theories. Among the Lovelock gravity theories, the simplest one is the EGB gravity, which includes a four-derivative Gauss-Bonnet (GB) term to the Einstein-Hilbert action

(1.1) |

Here is the Gauss-Bonnet coupling constant of dimension and is the Ricci scalar. The Gauss-Bonnet coupling term appears in the low energy effective action of the heterotic string theory[30]. There the coupling constant is positive definite and inversely proportional to the string tension. Hence in this work we restrict the case that . is the -dimensional Newton’s constant. The Gauss-Bonnet term is jut a topological surface term in four dimensional spacetime and becomes nontrivial in spacetimes. It has been pointed out that if the Planck scale is of order TeV, as suggested in some extra dimension models, the coupling constant could be measured by LHC through the detection of the Hawking radiation spectrum of the black hole [31]. Thus it is worth studying the greybody factor of the Hawking radiation of the GB black hole, from both theoretical viewpoint and phenomenological purposes. For scalar and graviton emissions, the numerical studies of the GB black hole in an asymptotic flat spacetime were carried out in [32, 33]. As mentioned in the last paragraph, the positive cosmological constant has significant effect on the greybody factor. In this paper we would like to compute the greybody factor of the Hawking radiation of the EGB-dS black hole analytically and discuss the effects of various parameters, especially the GB coupling constant, on the radiation.

The analytical study of the greybody factor in the SdS black hole has been well-developed. The analytical study in [26] was limited to the case of the lowest partial mode () and the low energy part () of the spectrum. A general expression for the greybody factor for arbitrary partial modes of a minimally or non-minimally coupled scalar in higher-dimensional SdS black hole was derived in [34]. The authors in [34] found an appropriate radial coordinate that allows them to integrate the field equations analytically and avoid the approximations on the metric tensor used in [20, 28]. The comparison of the analytical result with the numerical result was done in [35]. For more recent studies, see [36, 37, 38, 39, 40, 41, 42, 43, 44, 45, 49]. Adopting a similar radial coordinate, we are able to derive the analytical results for the greybody factors for arbitrary partial modes of a scalar field in the EGB-dS black hole spacetime as well.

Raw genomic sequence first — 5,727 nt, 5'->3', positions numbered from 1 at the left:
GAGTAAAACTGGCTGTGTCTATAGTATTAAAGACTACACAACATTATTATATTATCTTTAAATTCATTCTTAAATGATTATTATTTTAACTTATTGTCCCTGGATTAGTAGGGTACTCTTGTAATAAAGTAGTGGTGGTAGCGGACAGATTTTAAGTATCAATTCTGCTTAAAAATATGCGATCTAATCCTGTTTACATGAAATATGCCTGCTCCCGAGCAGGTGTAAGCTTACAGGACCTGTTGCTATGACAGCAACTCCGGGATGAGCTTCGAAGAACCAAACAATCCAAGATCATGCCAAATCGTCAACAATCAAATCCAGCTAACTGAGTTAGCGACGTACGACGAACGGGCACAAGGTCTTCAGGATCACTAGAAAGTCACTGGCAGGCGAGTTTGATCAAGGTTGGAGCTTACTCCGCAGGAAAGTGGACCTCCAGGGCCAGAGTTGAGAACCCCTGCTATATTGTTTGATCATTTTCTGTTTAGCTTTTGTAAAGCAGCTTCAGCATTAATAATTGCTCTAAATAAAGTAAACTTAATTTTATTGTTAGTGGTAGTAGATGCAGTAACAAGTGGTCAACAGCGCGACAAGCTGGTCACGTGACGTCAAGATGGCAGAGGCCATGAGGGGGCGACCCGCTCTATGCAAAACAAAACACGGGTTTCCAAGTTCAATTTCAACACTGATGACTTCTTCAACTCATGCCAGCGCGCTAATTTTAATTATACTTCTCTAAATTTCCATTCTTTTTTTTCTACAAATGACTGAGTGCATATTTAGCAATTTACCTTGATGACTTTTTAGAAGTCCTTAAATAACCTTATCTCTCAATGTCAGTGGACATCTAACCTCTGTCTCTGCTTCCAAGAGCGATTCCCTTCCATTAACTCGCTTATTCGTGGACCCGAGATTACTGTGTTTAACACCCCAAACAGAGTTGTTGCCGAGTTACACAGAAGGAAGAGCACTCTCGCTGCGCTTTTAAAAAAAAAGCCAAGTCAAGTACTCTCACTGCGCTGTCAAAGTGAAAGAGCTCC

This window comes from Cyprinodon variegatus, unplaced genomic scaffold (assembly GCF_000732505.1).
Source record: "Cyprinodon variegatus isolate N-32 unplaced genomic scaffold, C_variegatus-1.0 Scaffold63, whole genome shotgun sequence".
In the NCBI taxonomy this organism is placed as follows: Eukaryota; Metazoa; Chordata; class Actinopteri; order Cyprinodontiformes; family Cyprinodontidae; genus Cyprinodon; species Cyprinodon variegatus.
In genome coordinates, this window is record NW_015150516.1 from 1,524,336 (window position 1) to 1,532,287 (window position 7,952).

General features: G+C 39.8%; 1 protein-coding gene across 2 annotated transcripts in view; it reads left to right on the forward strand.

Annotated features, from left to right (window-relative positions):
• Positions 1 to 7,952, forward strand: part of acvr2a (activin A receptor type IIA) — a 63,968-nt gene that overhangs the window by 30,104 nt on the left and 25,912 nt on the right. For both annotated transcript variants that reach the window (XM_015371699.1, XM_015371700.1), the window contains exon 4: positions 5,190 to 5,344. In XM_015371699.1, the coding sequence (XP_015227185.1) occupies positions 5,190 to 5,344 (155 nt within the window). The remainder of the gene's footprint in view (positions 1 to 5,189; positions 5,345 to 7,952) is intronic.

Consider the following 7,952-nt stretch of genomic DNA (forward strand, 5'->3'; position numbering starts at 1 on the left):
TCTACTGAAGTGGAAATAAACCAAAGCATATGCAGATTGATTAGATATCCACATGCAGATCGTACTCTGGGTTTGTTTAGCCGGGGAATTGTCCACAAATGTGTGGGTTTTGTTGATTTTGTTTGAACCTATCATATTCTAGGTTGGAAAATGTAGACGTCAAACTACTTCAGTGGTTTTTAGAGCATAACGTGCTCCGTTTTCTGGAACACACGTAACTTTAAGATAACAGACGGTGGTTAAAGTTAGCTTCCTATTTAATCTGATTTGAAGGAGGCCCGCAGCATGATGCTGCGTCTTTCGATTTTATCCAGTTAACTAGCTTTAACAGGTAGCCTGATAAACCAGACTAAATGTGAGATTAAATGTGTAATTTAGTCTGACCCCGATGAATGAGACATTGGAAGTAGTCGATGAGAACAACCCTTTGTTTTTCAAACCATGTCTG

In section 2, we give the general background of the EGB-dS black hole and the corresponding equation of motion for the scalar field. In section 3, we derive the analytical expression of the greybody factor using the matching method and discuss its low energy limit. In section 4, we analyze the effects of various parameters on the greybody factor. We end with the conclusion and discussion in section 5.

## 2 Background

The metric for a spherically symmetric Einstein-Gauss-Bonnet-de Sitter black hole in -dimensional spacetime is given by [30]

(2.1) | ||||

The parameter is related to the mass of the black hole by . In terms of the horizon radius , can be expressed as

(2.2) |

Here is related to the GB coupling constant by . In the limit , the metric returns to that of the SdS black hole. GB constant has significant effect on the stability of GB black holes. Through perturbation analysis, it was found that the EGB-dS black holes are unstable in certain parameter region. In our discussions, the parameters are restricted in the stable region given in [46, 47, 48] and will be chosen such that the spacetime always has two horizons, the black hole horizon and the cosmological horizon .

We consider a general scalar field coupled to the the gravity non-minimally

(2.3) |

Here is the non-minimally coupling constant with corresponding to the minimally coupled case. The equation of motion of the scalar field has the form

(2.4) |

In a spherically symmetric background, we may make ansatz

(2.5) |

where are spherical harmonics on . Then the angular part and the radial part are decoupled such that the radial equation becomes